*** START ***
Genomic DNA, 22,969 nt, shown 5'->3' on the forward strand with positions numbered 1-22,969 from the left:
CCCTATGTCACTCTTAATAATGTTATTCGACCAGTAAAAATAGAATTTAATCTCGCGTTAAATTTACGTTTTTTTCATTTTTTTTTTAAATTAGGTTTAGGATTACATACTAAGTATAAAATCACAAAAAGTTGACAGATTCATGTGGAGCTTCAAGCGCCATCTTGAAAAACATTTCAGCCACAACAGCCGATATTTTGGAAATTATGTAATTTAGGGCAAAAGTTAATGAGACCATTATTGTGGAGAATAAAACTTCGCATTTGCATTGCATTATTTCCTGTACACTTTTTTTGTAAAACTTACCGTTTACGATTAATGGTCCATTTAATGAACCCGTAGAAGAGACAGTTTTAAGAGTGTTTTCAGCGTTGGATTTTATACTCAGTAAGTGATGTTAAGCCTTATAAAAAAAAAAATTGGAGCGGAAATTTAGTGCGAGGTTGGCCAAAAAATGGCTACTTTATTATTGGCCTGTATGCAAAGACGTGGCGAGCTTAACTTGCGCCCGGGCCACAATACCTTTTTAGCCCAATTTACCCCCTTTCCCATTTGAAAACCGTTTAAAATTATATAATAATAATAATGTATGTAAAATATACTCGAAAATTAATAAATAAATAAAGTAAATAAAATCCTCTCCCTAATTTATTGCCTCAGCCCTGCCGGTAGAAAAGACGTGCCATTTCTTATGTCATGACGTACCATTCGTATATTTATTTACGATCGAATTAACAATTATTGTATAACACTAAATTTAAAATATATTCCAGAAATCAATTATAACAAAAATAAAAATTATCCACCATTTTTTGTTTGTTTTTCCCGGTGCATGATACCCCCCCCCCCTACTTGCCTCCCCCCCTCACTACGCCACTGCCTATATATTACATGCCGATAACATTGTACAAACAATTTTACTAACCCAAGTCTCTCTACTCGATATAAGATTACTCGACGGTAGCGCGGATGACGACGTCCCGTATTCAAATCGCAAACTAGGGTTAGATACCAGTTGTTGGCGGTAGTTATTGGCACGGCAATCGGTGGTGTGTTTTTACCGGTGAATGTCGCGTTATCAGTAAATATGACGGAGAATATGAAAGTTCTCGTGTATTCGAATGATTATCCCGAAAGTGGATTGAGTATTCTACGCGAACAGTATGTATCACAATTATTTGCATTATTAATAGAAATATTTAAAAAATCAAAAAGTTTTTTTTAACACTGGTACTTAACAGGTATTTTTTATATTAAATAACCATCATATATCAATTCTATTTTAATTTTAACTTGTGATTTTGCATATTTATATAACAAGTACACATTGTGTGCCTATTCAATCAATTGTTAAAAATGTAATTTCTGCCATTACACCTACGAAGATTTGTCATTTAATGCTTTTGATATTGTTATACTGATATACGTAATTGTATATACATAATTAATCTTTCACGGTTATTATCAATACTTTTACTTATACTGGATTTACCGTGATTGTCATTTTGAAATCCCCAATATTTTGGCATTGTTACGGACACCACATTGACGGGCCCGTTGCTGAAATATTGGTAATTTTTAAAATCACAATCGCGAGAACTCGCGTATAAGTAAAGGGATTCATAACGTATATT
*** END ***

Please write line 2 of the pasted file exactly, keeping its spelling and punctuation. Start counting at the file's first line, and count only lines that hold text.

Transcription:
CCCTATGTCACTCTTAATAATGTTATTCGACCAGTAAAAATAGAATTTAATCTCGCGTTAAATTTACGTTTTTTTCATTTTTTTTTTAAATTAGGTTTAGGATTACATACTAAGTATAAAATCACAAAAAGTTGACAGATTCATGTGGAGCTTCAAGCGCCATCTTGAAAAACATTTCAGCCACAACAGCCGATATTTTGGAAATTATGTAATTTAGGGCAAAAGTTAATGAGACCATTATTGTGGAGAATAAAACTTCGCATTTGCATTGCATTATTTCCTGTACACTTTTTTTGTAAAACTTACCGTTTACGATTAATGGTCCATTTAATGAACCCGTAGAAGAGACAGTTTTAAGAGTGTTTTCAGCGTTGGATTTTATACTCAGTAAGTGATGTTAAGCCTTATAAAAAAAAAAATTGGAGCGGAAATTTAGTGCGAGGTTGGCCAAAAAATGGCTACTTTATTATTGGCCTGTATGCAAAGACGTGGCGAGCTTAACTTGCGCCCGGGCCACAATACCTTTTTAGCCCAATTTACCCCCTTTCCCATTTGAAAACCGTTTAAAATTATATAATAATAATAATGTATGTAAAATATACTCGAAAATTAATAAATAAATAAAGTAAATAAAATCCTCTCCCTAATTTATTGCCTCAGCCCTGCCGGTAGAAAAGACGTGCCATTTCTTATGTCATGACGTACCATTCGTATATTTATTTACGATCGAATTAACAATTATTGTATAACACTAAATTTAAAATATATTCCAGAAATCAATTATAACAAAAATAAAAATTATCCACCATTTTTTGTTTGTTTTTCCCGGTGCATGATACCCCCCCCCCCTACTTGCCTCCCCCCCTCACTACGCCACTGCCTATATATTACATGCCGATAACATTGTACAAACAATTTTACTAACCCAAGTCTCTCTACTCGATATAAGATTACTCGACGGTAGCGCGGATGACGACGTCCCGTATTCAAATCGCAAACTAGGGTTAGATACCAGTTGTTGGCGGTAGTTATTGGCACGGCAATCGGTGGTGTGTTTTTACCGGTGAATGTCGCGTTATCAGTAAATATGACGGAGAATATGAAAGTTCTCGTGTATTCGAATGATTATCCCGAAAGTGGATTGAGTATTCTACGCGAACAGTATGTATCACAATTATTTGCATTATTAATAGAAATATTTAAAAAATCAAAAAGTTTTTTTTAACACTGGTACTTAACAGGTATTTTTTATATTAAATAACCATCATATATCAATTCTATTTTAATTTTAACTTGTGATTTTGCATATTTATATAACAAGTACACATTGTGTGCCTATTCAATCAATTGTTAAAAATGTAATTTCTGCCATTACACCTACGAAGATTTGTCATTTAATGCTTTTGATATTGTTATACTGATATACGTAATTGTATATACATAATTAATCTTTCACGGTTATTATCAATACTTTTACTTATACTGGATTTACCGTGATTGTCATTTTGAAATCCCCAATATTTTGGCATTGTTACGGACACCACATTGACGGGCCCGTTGCTGAAATATTGGTAATTTTTAAAATCACAATCGCGAGAACTCGCGTATAAGTAAAGGGATTCATAACGTATATT